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  India   All India  21 May 2017  Hackathon starts June 3: EC opens challenge to prove EVMs tamper-proof

Hackathon starts June 3: EC opens challenge to prove EVMs tamper-proof

Published : May 21, 2017, 6:18 am IST
Updated : May 21, 2017, 6:20 am IST

EC bars foreign experts, says event may last 4-5 days.

Chief Election Commissioner Nasim Zaidi. (Photo: PTI)
 Chief Election Commissioner Nasim Zaidi. (Photo: PTI)

New Delhi: The Election Commission announced on Saturday that it would hold an open challenge from June 3 for political parties to prove their allegations that Electronic Voting Machines (EVMs) can be tampered with to favour a particular candidate or a party. The Aam Aadmi Party immediately said that this was not enough and accused the poll body of backing out of its “promise” to hold a “hackathon”. 

Each party would be allowed to nominate three Indian members for the challenge that will last for 4-5 days. Parties have to confirm their participation by 5 pm on May 26.


Each participating group will be given four hours to prove its claim. Participants would be considered to have “failed” the challenge if EVMs stop functioning due their inbuilt anti-tampering mechanism.

The challenge follows charges that EVMs used in the Assembly elections in five states in February-March were rigged. Chief Election Commissioner Nasim Zaidi, however, said that these parties have not given any credible proof till now.

The challenge would only be open to national and state parties, which contested these Assembly polls, and they would not be allowed to change the motherboards of EVMs or take the machines home to prove at a later date that they can be tampered with.


“Any party can only choose four EVMs used in any four constituencies in the last Assembly polls to demonstrate the tamperability. The claimant will have to prove that the results were altered on EVMs with admin and tech safeguards,” Mr Zaidi said.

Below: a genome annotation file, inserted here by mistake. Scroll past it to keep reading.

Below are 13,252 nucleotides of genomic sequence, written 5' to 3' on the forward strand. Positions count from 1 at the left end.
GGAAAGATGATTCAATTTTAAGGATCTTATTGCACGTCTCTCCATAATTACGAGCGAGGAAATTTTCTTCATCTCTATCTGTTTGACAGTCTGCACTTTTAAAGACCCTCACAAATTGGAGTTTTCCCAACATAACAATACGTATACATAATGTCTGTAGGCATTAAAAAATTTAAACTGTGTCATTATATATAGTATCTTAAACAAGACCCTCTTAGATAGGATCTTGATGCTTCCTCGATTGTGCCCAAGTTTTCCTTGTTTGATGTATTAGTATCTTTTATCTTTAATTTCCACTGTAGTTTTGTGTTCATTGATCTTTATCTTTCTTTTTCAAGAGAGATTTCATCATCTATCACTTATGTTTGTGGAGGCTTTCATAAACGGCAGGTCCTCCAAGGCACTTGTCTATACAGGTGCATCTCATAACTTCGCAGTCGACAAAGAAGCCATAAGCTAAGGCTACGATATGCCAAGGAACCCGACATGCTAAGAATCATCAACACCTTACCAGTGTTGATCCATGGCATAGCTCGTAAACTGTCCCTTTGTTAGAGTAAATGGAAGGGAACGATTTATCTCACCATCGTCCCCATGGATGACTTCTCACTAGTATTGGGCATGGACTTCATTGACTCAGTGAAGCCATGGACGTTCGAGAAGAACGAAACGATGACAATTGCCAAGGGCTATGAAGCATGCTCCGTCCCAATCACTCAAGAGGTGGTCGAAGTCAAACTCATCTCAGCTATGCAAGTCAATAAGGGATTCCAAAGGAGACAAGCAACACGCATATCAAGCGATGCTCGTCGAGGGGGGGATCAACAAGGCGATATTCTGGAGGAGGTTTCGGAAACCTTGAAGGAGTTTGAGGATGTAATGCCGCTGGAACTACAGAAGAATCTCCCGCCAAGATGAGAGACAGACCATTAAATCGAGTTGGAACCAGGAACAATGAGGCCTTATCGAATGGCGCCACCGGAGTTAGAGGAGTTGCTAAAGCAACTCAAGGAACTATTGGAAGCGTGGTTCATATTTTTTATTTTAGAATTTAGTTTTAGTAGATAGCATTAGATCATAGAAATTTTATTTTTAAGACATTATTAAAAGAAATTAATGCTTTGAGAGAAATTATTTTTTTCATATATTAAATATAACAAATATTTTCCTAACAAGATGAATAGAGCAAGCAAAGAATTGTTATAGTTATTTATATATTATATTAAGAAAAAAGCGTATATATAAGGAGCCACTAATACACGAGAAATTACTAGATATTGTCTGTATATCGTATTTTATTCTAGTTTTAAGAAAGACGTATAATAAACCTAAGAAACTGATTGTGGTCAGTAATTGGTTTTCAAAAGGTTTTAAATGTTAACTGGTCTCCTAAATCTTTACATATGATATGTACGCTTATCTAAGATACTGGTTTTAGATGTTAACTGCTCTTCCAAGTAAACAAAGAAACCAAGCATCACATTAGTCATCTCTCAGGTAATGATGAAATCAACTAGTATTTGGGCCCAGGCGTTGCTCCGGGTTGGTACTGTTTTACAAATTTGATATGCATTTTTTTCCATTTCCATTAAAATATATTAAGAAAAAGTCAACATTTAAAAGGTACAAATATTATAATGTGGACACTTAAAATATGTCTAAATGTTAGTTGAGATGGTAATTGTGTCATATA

He also said the event should not be seen as a “prestige issue” by anyone. The challenge would be judged by members of the poll body’s technical expert committee.

Countering claims by the Opposition parties, chiefly the AAP, Mr Zaidi said that EVMs are not “hackable” as these are standalone machines not connected to the Internet or any other network at any point of time during polling. 


“EVMs do not have any frequency receiver or data decoder for wireless and hence cannot receive any coded signal by wireless. Hence no tampering can be carried out through external hardware Wireless, Wi-Fi or Bluetooth device,” he said. 

He said that any manipulation at the manufacturing stage is also ruled out, as there is a very stringent security protocol. Even the results of EVMs cannot be tampered with using a Trojan Horse through a sequence of key presses because the chip of an EVM can be programmed only once, he said. 

Mr Zaidi said an EVM’s components cannot be changed without anyone noticing as all three different components — the control unit, the ballot unit and the VVPAT unit — are randomised and set up together only at the polling station. 


This in effect means that to alter the results, each EVM has to be tampered with, he said.

AAP, which recently held a “demonstration” inside the Delhi Assembly to claim that it hacked into an EVM “prototype”, said that the poll body was backing out of holding a hackathon. Its leader Sanjay Singh said, “Setting conditions for hacking EVMs is akin to asking someone to swim with his hands and legs tied.” 

Reacting to it, the Election Commission said that what the party was demanding was changing the internal circuit of a device which for an electronic device would be like changing the whole device itself, after which it is no longer the same.


Tags: election commission, electronic voting machines
Location: India, Delhi, New Delhi